WE have a Hindu Prime Minister with an Indian wife. We have a Muslim mayor of London, and a Muslim leader of Scottish Labour. The Home Secretary is Buddhist and is married to a Jewish man. Only one of the great offices of state is occupied by a white man, and his wife happens to be Chinese.

You might be thinking: “So what? None of this is remarkable. No one has so much as batted an eyelid at it. The religious and ethnic diversity of modern Britain is part of who we are. That such diversity should now have reached the very top of government and politics in Britain is welcome, but hardly startling. It was only a matter of time.”

Such, certainly, is one view of modern Britain. But consider now the following.

Last week the SEC was required by the sheriff court to pay nearly £100,000 to the Billy Graham Evangelistic Association for illegally terminating a contract. The SEC, which is controlled by Glasgow City Council, was found by the court to have discriminated against the Billy Graham Association in cancelling an event at the Hydro at which his son, Franklin Graham, had been due to speak. The reason for the cancellation was that objectors disliked and disapproved of Billy and Franklin Graham’s message of evangelistic Christianity. The decision to terminate was religious discrimination, the court found, and was contrary to the Equality Act.

Or consider that this week the Society of Authors, a trade union for writers which is, as you would imagine, ostensibly committed to upholding freedom of speech, will hold a crunch meeting at which long-simmering rows between its chair and two of the UK’s highest-profile authors (JK Rowling and Philip Pullman) will come to the fore, not least because the Society’s chair has apparently nominated someone to join its management committee who holds the view that “debate is an imperialist capitalist white supremacist cis heteropatriarchal technique that transforms potential exchange of knowledge into a tool of exclusion and oppression”.

That’s right, the Society of Authors would appear for the time being to be run by someone sympathetic to the idea that views should not debated if we dislike and disapprove of them, for debate is somehow imperialist, capitalist, supremacist, and heteropatriarchal and serves not as a means of enlightening and educating, but is only ever always a slave to the dark forces of exclusion and oppression. And these are the people who are supposed to protect writers’ freedoms.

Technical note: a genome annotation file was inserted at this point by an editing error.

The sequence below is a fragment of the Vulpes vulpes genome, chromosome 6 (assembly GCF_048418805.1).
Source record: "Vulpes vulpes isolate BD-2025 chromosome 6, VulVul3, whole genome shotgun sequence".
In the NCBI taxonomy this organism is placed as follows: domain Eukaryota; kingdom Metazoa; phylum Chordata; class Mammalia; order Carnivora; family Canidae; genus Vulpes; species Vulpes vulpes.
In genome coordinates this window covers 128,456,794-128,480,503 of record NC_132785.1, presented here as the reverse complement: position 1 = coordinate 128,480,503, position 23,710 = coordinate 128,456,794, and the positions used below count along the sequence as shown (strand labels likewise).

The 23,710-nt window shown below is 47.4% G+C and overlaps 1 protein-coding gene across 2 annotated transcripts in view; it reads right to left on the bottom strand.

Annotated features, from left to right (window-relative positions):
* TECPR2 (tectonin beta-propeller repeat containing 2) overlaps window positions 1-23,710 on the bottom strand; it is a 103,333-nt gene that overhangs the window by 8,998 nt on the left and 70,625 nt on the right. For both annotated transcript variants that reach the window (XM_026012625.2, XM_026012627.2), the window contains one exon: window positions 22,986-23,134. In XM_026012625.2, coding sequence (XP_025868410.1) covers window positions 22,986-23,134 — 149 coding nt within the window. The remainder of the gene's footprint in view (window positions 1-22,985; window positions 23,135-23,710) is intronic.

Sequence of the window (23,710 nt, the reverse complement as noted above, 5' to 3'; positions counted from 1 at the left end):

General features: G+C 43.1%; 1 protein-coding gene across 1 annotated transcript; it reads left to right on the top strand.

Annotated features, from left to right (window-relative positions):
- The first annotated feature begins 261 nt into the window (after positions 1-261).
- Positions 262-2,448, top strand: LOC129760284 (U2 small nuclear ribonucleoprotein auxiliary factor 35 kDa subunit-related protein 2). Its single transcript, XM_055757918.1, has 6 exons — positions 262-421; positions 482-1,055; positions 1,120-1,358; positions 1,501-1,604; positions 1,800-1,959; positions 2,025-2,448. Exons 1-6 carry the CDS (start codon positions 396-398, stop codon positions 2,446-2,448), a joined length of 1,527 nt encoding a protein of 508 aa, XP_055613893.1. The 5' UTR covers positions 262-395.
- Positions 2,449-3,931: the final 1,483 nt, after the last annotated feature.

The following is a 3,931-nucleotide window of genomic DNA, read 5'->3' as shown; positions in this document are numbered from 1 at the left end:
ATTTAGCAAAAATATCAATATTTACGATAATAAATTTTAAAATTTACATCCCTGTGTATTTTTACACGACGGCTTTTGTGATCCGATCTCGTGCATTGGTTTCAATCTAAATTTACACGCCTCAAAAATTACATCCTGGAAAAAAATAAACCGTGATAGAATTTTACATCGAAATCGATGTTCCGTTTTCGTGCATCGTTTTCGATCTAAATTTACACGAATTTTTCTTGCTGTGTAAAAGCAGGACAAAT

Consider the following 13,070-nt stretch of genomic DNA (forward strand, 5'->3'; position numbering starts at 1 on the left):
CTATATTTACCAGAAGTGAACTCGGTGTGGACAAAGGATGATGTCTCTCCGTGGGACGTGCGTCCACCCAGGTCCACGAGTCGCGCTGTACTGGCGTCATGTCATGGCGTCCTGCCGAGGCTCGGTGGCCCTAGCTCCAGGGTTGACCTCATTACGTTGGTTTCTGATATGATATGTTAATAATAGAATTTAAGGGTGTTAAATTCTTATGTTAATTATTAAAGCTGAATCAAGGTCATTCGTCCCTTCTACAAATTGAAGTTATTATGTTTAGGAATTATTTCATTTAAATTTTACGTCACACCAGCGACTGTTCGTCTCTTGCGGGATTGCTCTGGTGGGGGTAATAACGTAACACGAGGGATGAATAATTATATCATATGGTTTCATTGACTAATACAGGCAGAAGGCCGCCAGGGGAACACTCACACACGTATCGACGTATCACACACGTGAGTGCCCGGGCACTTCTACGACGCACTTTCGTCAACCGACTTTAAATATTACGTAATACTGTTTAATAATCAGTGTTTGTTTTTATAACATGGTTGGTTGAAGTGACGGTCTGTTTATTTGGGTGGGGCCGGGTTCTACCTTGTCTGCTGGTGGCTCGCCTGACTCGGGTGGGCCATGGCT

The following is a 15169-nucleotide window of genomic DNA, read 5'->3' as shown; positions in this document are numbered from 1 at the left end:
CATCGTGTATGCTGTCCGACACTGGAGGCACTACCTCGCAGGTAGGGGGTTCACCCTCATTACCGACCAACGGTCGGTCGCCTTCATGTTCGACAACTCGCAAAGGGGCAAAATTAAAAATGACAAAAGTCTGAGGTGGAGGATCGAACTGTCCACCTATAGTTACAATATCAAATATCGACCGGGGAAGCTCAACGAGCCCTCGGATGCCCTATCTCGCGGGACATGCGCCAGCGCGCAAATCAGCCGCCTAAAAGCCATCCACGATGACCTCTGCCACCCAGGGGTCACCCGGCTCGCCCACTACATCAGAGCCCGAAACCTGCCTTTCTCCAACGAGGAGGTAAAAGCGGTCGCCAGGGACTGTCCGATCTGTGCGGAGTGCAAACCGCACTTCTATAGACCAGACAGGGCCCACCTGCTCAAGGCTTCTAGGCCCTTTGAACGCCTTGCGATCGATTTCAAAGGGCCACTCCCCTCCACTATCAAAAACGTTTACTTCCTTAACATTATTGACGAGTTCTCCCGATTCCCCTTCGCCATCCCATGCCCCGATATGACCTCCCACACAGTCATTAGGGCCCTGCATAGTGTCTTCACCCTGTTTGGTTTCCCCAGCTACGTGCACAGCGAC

Finally, consider this week’s story about free speech – or the lack of it – on campus. Students at the University of Cambridge, it seems, cannot cope with the arrival in college of distinguished visiting speakers who hold views which the students dislike and disapprove of. As a result, they are to be offered tuition in the basics of free speech – that is, in the principle that we should hear views with which we disagree so that we can better forge arguments of our own capable of winning over hearts and minds.

How can you show that an argument is wrong-headed, capricious or otherwise mistaken unless you first listen to it and learn how to construct a counter-argument capable of beating it? I know this is to engage in those imperialist, capitalist, supremacist and heteropatriarchal arts of debate, but you would have thought that University of Cambridge students would be better educated than to find themselves in need of lessons in something as elementary as hearing the other side.

These episodes, concerning the SEC, the Society of Authors and the University of Cambridge, shine a rather different light on the intolerance of modern Britain from the cosy complacency or the self-congratulatory back-slapping we may feel as a result of the welcome and overdue ethnic diversity of the new PM, his senior ministers, and others at the top of British politics. Given episodes such as these, it is indeed remarkable that a Hindu man with an Indian wife, two Muslim men, a Buddhist woman with a Jewish husband, and a white man with a Chinese wife have achieved the positions of leadership they hold. We should remark upon it, because it was never only a matter of time.

In a country genuinely committed to diversity and inclusion, such a thing would perhaps be routine. But we are not such a country, and the notable success of Rishi Sunak, Sadiq Khan, Anas Sarwar, and Suella Braverman must not be allowed to obscure the fact that in freedom’s endless battle to overcome intolerance, matters are getting worse in Britain right now, not better. There is a rising tide of intolerance in Britain today, as our commitment to diversity of opinion and freedom of expression recedes and wanes.

There are those who dislike free speech with a passion. They find it oppressive and exclusionary to hear views with which they disagree. They want to live in a self-righteous, highly policed echo chamber, where everyone thinks the same, and where challenging views, new views, alternative views are silenced.

But there is another way of being. A plural, multi-cultural and multi-ethnic society can never be an echo chamber. There are many of us, and we disagree. Those disagreements need to be voiced – and heard – with respect. Disagreement and diversity of opinion are to be cherished, not crushed. That is the broad-minded, open, and tolerant society I crave, not least because listening to those with whom you disagree is always more interesting than simply having your own prejudices reconfirmed for you over and again.

Those of us who want a free society, in which we can argue and debate and disagree and contest each other’s opinions and test each other’s arguments, can no longer take it for granted that ours is such a society. Those of us who want a free society are going to have to fight for it.

Adam Tomkins was a Conservative MSP for the Glasgow region from 2016 to 2021.

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